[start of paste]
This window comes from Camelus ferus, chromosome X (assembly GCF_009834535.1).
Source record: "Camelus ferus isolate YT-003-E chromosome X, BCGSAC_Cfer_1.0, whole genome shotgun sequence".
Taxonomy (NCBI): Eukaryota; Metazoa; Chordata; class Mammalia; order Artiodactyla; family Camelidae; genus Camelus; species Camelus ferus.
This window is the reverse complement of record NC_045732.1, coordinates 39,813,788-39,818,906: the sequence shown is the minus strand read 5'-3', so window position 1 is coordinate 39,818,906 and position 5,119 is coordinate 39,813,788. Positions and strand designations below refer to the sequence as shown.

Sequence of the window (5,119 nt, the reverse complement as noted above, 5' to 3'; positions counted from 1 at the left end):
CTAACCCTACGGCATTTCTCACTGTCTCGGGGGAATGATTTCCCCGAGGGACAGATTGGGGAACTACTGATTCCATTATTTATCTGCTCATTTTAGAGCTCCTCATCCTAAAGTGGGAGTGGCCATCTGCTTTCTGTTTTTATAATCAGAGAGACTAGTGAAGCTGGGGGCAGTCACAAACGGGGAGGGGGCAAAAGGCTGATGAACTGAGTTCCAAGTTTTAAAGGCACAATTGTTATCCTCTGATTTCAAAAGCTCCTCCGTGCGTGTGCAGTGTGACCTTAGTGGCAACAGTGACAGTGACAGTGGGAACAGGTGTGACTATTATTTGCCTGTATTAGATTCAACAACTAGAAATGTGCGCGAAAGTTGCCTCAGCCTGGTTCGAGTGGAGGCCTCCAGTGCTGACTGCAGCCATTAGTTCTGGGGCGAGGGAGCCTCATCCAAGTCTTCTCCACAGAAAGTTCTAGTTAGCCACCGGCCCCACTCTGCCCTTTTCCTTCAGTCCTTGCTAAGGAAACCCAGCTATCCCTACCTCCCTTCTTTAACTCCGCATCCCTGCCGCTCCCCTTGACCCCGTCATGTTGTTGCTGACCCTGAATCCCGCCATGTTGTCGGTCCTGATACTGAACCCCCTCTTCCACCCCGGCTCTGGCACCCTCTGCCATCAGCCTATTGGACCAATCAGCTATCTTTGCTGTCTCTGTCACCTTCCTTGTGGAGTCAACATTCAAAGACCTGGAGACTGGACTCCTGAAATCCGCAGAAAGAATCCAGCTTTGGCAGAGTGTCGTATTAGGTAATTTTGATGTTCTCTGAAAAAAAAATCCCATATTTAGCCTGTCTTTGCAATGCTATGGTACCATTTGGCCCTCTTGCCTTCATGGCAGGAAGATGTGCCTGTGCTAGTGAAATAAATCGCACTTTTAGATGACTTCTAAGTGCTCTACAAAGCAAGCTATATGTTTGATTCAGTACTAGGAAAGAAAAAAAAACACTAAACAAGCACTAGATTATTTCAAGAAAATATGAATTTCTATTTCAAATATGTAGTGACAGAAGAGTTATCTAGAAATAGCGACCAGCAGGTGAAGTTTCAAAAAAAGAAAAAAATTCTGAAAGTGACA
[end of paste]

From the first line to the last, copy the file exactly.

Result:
This window comes from Camelus ferus, chromosome X (assembly GCF_009834535.1).
Source record: "Camelus ferus isolate YT-003-E chromosome X, BCGSAC_Cfer_1.0, whole genome shotgun sequence".
Taxonomy (NCBI): Eukaryota; Metazoa; Chordata; class Mammalia; order Artiodactyla; family Camelidae; genus Camelus; species Camelus ferus.
This window is the reverse complement of record NC_045732.1, coordinates 39,813,788-39,818,906: the sequence shown is the minus strand read 5'-3', so window position 1 is coordinate 39,818,906 and position 5,119 is coordinate 39,813,788. Positions and strand designations below refer to the sequence as shown.

Sequence of the window (5,119 nt, the reverse complement as noted above, 5' to 3'; positions counted from 1 at the left end):
CTAACCCTACGGCATTTCTCACTGTCTCGGGGGAATGATTTCCCCGAGGGACAGATTGGGGAACTACTGATTCCATTATTTATCTGCTCATTTTAGAGCTCCTCATCCTAAAGTGGGAGTGGCCATCTGCTTTCTGTTTTTATAATCAGAGAGACTAGTGAAGCTGGGGGCAGTCACAAACGGGGAGGGGGCAAAAGGCTGATGAACTGAGTTCCAAGTTTTAAAGGCACAATTGTTATCCTCTGATTTCAAAAGCTCCTCCGTGCGTGTGCAGTGTGACCTTAGTGGCAACAGTGACAGTGACAGTGGGAACAGGTGTGACTATTATTTGCCTGTATTAGATTCAACAACTAGAAATGTGCGCGAAAGTTGCCTCAGCCTGGTTCGAGTGGAGGCCTCCAGTGCTGACTGCAGCCATTAGTTCTGGGGCGAGGGAGCCTCATCCAAGTCTTCTCCACAGAAAGTTCTAGTTAGCCACCGGCCCCACTCTGCCCTTTTCCTTCAGTCCTTGCTAAGGAAACCCAGCTATCCCTACCTCCCTTCTTTAACTCCGCATCCCTGCCGCTCCCCTTGACCCCGTCATGTTGTTGCTGACCCTGAATCCCGCCATGTTGTCGGTCCTGATACTGAACCCCCTCTTCCACCCCGGCTCTGGCACCCTCTGCCATCAGCCTATTGGACCAATCAGCTATCTTTGCTGTCTCTGTCACCTTCCTTGTGGAGTCAACATTCAAAGACCTGGAGACTGGACTCCTGAAATCCGCAGAAAGAATCCAGCTTTGGCAGAGTGTCGTATTAGGTAATTTTGATGTTCTCTGAAAAAAAAATCCCATATTTAGCCTGTCTTTGCAATGCTATGGTACCATTTGGCCCTCTTGCCTTCATGGCAGGAAGATGTGCCTGTGCTAGTGAAATAAATCGCACTTTTAGATGACTTCTAAGTGCTCTACAAAGCAAGCTATATGTTTGATTCAGTACTAGGAAAGAAAAAAAAACACTAAACAAGCACTAGATTATTTCAAGAAAATATGAATTTCTATTTCAAATATGTAGTGACAGAAGAGTTATCTAGAAATAGCGACCAGCAGGTGAAGTTTCAAAAAAAGAAAAAAATTCTGAAAGTGACA